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Controlled transport of electrons through tunnel junctions and their confinement by mesoscopic structures have opened up immense possibilities of single-electron device (SED) applications. The realization of a practical working SED has remained challenging largely owing to the poor understanding of the physics of operation of singe-electron tunneling devices, especially of those with multiple nanometer-sized islands. In this simulation study of one-dimensional (1D) multi-island chains, we propose physical mechanisms that lead to the coulomb blockade (CB) and coulomb staircase (CS) characteristics that are enhanced by the geometrical disorder in the chain. With increasing source-drain (VDS = VD − VS) bias, a multi-island device has to overcome multiple discrete energy barriers (up-steps) for charge advancement before reaching the threshold voltage (Vth). Beyond Vth, current flow is rate-limited by certain junctions with low transition rates, which leads to the CS structures in the current-voltage (IV) characteristic. Each step in the CS is characterized by a unique distribution of charges on the islands, each with an associated distribution of tunneling probabilities that depend on both the charge state andVDS. This study marks an important step in unraveling the microscopic details of SED operation and will inspire further experimental and theoretical studies.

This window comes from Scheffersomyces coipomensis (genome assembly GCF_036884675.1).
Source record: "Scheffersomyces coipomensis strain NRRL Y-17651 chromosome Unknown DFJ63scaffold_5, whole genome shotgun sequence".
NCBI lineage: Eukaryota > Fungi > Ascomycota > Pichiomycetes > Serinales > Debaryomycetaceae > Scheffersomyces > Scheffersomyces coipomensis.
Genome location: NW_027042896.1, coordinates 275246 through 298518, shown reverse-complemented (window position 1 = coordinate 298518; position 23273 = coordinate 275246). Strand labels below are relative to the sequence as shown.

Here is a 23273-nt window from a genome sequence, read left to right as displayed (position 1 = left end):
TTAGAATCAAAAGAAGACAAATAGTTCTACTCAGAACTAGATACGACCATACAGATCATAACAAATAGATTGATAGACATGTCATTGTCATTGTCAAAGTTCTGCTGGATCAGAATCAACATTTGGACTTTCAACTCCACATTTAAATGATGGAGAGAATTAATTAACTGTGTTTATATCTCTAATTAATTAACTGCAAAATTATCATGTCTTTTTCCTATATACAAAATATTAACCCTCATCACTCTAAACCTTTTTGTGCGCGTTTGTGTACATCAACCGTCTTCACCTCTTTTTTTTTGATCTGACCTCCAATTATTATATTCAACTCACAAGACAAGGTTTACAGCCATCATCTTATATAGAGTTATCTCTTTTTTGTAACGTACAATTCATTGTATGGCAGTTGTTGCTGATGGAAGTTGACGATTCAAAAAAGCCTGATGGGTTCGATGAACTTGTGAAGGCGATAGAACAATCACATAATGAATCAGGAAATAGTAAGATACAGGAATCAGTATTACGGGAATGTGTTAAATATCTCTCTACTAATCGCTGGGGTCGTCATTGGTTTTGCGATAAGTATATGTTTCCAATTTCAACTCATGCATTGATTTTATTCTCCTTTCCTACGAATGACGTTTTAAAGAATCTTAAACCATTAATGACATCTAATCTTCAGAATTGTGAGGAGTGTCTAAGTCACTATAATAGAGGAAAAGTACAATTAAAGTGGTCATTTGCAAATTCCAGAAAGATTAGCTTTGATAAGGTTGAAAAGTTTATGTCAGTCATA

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© The Author(s) 2016. Published by ECS. Deposited here in compliance with publisher policies. Publisher's version of record:

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ECS Journal of Solid State Science and Technology

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Creative Commons Attribution 4.0 License
This work is licensed under a Creative Commons Attribution 4.0 License.


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